A majority of Australians would support the introduction of new financial incentives for electric vehicle uptake, including a ban on the purchase of new fossil fuelled vehicles from 2035, leading to calls for the federal government to step in and show leadership on electric vehicle policies.
According to new polling commissioned by The Australia Institute, two in three Australians support the introduction of new subsidies or incentives to support the purchase of an electric vehicle.
Support was strong across the political spectrum, with 65 per cent of Coalition voters, and 64 per cent of Labor voters expressing support for electric vehicle policies that encourage increased uptake.
In addition to backing new electric vehicle incentives, a majority of those polled (57 per cent) said that they would also support a UK-style ban on the sale of new fossil fuelled vehicles from 2035, including 49 per cent of Coalition voters.
Support for a ban on new petrol vehicle sales was strong across all age groups, and was strongest amongst younger drivers, with 69 per cent of those aged 30 to 39 saying they would support a UK-style ban.
“The Government might be dragging its heels on electric vehicle policy but Australians, including Coalition voters, are ready to make the switch,” The Australia Institute’s climate and energy director Richie Merzian said.
“Unlike Scott Morrison, Australians can see that EVs will not ruin the weekend. Australians want the government to make it easier for them to get behind the wheel of an EV and for the sale of petrol cars to be phased out sooner rather than later.”
“A majority of voters across the country and in every age group back these policies but, for some reason, the government is refusing to support the uptake of EVs in Australia in any meaningful way. It’s time to turbo-charge electric vehicle policy in Australia but, when it comes to supporting the transport technologies of the future, this government has its foot firmly on the brake,” Merzian added.
The release of the report comes as independent federal MP Zali Steggall hosted an event at Parliament House in Canberra on Thursday, to build support for electric vehicles and invite parliamentarians will hear from representatives of electric vehicle manufacturers and charging infrastructure providers, along with a demonstration of the Mercedes Benz EQC.
The event was organised for the ‘parliamentary friends of climate action’ group, made up of parliamentarians drawn from across the political spectrum.
The event was attended by representatives from most of the federal political parties, including independents Helen Haines, Rebekha Sharkie and Rex Patrick, Greens transport spokesperson Janet Rice, Labor’s shadow assistant minister for the environment Josh Wilson and Liberal party’s Trent Zimmerman who recently expressed support a ban on sales of new petrol fuelled vehicles.
Steggall said that the polling showed that it was clear that there was strong community support for the adoption of electric vehicles, and in particular, for governments to provide financial support and incentives for drivers to switch to electric models.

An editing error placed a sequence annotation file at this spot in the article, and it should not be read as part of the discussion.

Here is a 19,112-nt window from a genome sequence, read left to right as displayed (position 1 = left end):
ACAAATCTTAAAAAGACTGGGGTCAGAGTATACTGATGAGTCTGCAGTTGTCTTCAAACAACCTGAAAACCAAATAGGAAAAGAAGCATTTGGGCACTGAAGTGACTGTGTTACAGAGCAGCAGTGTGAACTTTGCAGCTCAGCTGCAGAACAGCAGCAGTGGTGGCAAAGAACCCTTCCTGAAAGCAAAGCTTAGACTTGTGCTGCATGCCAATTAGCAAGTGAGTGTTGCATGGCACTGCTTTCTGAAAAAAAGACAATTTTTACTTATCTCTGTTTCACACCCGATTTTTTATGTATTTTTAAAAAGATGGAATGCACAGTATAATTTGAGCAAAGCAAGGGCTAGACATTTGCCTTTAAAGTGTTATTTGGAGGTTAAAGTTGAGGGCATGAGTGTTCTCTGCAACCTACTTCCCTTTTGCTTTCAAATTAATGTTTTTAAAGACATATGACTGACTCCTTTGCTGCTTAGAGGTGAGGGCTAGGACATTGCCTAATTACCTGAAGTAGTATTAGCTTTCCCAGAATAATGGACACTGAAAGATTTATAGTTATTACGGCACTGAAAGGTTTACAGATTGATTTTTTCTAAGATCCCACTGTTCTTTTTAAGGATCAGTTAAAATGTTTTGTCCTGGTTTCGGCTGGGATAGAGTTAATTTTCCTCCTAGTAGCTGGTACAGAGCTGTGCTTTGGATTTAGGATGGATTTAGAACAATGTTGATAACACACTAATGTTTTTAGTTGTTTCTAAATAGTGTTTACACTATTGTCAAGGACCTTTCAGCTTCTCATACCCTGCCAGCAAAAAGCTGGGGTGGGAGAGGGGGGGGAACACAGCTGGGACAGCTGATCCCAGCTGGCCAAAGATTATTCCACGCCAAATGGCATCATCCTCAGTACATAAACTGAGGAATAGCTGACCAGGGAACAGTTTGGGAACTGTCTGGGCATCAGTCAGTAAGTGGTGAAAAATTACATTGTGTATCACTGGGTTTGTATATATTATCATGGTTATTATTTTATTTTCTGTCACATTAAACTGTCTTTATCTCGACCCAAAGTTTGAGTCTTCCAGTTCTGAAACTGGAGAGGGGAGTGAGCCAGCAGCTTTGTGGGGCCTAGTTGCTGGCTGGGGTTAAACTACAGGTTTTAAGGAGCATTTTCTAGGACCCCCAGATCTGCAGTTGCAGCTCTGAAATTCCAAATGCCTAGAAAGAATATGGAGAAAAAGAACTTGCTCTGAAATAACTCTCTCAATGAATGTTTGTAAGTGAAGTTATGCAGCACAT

“This polling shows that the Australian public across the political spectrum have a huge appetite for change. They are ready to move on from internal combustion vehicles to the future of transport,” Steggall said.
“It’s clear the community want more support to make the transition. We absolutely need to reduce the upfront purchase price of these vehicles and provide adequate charging infrastructure to make this change viable to Australian families.”
“Australia would do well to follow the example of the United Kingdom and ban the sale of new internal combustion engine vehicles by 2030. This line in the sand will send a strong signal to car manufacturers to send zero emissions vehicles to Australia,” Steggall added.
Steggall said there was a clear role for the federal government to step in and show leadership in electric vehicle policy, particularly as state and territory governments start to introduce wildly differing electric vehicle policies, that span from either supporting electric vehicle uptake, through actively discouraging uptake by imposing new taxes.
The ACT government has introduced a range of policies to encourage Canberra drivers to switch to electric vehicles, including a stamp duty exemption on new vehicle purchases, rego fee waivers and access to zero interest loans. The Queensland government has also introduced registration and stamp duty discounts for electric vehicles.
In contrast, the Victorian government unveiled proposed legislation to establish a road use tax on the state’s electric vehicles, posing a tax on battery electric vehicles of 2.5 cents per kilometre driven in an effort to bloster government revenues. The South Australian government is considering its own form of electric vehicle tax, as is the New South Wales government.
“In the absence of Federal co-ordination and action, we have policy chaos. The states are introducing EV taxes which threaten the already small market. The Federal Government has to step up and provide leadership and incentives,” Steggall said.
“The numbers are clear Australia is behind the rest of the world. Only 0.7% of new cars sold in Australia are electric vehicles. In Norway, 75% of all new cars sold are electric vehicles. Way more can be done.”